The School of Defiance
As a teacher, I am slightly notorious for handing out lunch detentions to students who misbehave. I’m working to lose this reputation. Regardless, in my basic classroom expectations, there are very specific behaviors that result in the consequence of a lunch detention. One of those behaviors that warrants a lunch detention is defiance.
Honestly, defiance was not a behavior I thought much of until teaching this year. But now it seems ever-present. Simply put, defiance is being told to do something and choosing not to do it or being told not to do something and continuing to do it. This morning, I asked one of my students to explain his view of defiance. He was thrilled, having previously saved himself many times from the consequences of defiance. His answer was, “It’s like if I say, ‘Mrs. Benham tuck in your shirt.’” Uniform violations are harmless, but expected to be fixed. “And then if you don’t tuck in your shirt, I say ‘Mrs. Benham, I asked you to tuck in your shirt and you didn’t.’ That’s a new problem. That’s defiance!” Now, in situations like this, I’ve yet to give anyone detention. They always tuck in their shirt, spit out their gum, do whatever they need to do to fix the small crime in order to avoid the punishment. It wasn’t until my professional development day in January that a colleague said something that made me think further on this subject. He noted very offhandedly that if a student knows the rule, not following the well-known and established rule could also be defiance.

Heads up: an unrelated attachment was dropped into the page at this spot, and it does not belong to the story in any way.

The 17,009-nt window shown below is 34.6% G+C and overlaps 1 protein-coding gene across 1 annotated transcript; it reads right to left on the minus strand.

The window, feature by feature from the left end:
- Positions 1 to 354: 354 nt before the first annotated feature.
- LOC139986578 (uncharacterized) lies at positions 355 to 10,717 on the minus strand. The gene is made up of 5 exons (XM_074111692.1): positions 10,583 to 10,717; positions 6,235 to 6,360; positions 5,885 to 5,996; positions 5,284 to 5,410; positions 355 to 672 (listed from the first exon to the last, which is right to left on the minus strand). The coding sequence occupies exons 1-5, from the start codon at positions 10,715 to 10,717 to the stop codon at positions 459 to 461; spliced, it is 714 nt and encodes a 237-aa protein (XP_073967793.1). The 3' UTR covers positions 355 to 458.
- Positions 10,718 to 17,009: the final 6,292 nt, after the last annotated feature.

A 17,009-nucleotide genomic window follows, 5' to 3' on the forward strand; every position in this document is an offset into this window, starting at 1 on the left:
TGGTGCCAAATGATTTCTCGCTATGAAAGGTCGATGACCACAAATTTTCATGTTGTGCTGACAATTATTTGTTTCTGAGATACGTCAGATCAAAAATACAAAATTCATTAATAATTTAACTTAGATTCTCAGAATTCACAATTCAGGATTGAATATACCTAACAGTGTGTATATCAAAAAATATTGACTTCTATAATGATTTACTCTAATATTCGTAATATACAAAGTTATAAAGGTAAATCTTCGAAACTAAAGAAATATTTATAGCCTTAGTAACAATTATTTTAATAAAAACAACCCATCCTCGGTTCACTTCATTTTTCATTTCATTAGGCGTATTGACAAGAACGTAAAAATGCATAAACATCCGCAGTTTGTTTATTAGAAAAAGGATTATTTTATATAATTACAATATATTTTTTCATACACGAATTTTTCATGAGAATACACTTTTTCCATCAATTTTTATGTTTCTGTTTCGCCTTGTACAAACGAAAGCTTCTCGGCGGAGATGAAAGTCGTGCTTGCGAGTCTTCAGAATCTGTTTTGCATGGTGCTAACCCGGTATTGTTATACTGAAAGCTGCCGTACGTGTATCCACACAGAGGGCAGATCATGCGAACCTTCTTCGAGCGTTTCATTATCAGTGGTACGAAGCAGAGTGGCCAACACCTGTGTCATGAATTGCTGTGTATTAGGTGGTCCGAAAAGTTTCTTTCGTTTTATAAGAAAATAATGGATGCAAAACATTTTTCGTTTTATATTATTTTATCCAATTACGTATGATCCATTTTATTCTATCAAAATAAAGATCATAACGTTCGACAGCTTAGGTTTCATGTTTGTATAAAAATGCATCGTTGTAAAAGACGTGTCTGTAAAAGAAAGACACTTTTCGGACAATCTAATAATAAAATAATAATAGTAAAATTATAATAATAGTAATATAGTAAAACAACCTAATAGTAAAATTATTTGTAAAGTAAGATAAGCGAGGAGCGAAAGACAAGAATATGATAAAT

His comment stopped me in my tracks and I couldn’t stop thinking about the whole thing. At school, defiance is understood as unacceptable. But do I accept defiance in other areas of my life? What about the sets of rules I abide by in my daily life? Let's start with the Ten Commandments. Thou shall not lie. How often do I tell lies? In my own brain, they are merely “little white lies” and “harmless.” But what does the Bible say? What is the commandment? Thou shall not lie. I disregard it. I ignore it. I defy it. Defiance demands a punishment because when one is defiant, one is choosing to defy.
What about this next one: Thou shall not covet thy neighbor's house, wife, male servant, female servant, ox, donkey, or anything that is thy neighbors. No issues with my neighbor’s oxen, but how many times each day am I envious of something? I’d say on many days that number is quite high. Yet again, I make the choice to defy the commandment. Now, I don’t want to get into our sinful nature and the fallenness of man, but when I sin, when I lie, when I don’t obey the Lord’s commandments, how often am I making conscious choices to do so? Frequently.
God has expectations. They are laid out for me very clearly throughout the Bible. There are so many that I choose to ignore, consider inconvenient, or don’t act on when brought to my attention. This rejection of the commandments is frequently, for me, defiance. Luckily, the Lord forgives. And so what next? At school, I am practicing second chances and forgiveness much more frequently as I am so aware of how often I am defiant toward God. Personally, I am making that conscious effort to not be defiant, whether that defiance manifests itself in ignoring what I know to be the rule, in not doing things I have been asked to do, or in doing what I have been asked not to do. I have the Lord who is gracious holding me accountable.
Plus, I told 105 seventh graders that I want to be more gracious and forgiving and so they take reminding me every day very seriously.